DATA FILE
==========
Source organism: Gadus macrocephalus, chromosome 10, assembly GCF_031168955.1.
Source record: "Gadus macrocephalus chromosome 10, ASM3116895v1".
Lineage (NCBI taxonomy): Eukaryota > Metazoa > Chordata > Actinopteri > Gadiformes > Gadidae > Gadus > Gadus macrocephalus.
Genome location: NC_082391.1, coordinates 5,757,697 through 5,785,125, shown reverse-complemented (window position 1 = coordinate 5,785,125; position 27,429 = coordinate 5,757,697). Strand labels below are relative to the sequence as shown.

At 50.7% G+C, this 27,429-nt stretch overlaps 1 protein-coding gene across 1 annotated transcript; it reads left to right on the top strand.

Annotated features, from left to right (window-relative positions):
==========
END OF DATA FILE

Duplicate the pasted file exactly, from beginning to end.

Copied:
Source organism: Gadus macrocephalus, chromosome 10, assembly GCF_031168955.1.
Source record: "Gadus macrocephalus chromosome 10, ASM3116895v1".
Lineage (NCBI taxonomy): Eukaryota > Metazoa > Chordata > Actinopteri > Gadiformes > Gadidae > Gadus > Gadus macrocephalus.
Genome location: NC_082391.1, coordinates 5,757,697 through 5,785,125, shown reverse-complemented (window position 1 = coordinate 5,785,125; position 27,429 = coordinate 5,757,697). Strand labels below are relative to the sequence as shown.

At 50.7% G+C, this 27,429-nt stretch overlaps 1 protein-coding gene across 1 annotated transcript; it reads left to right on the top strand.

Annotated features, from left to right (window-relative positions):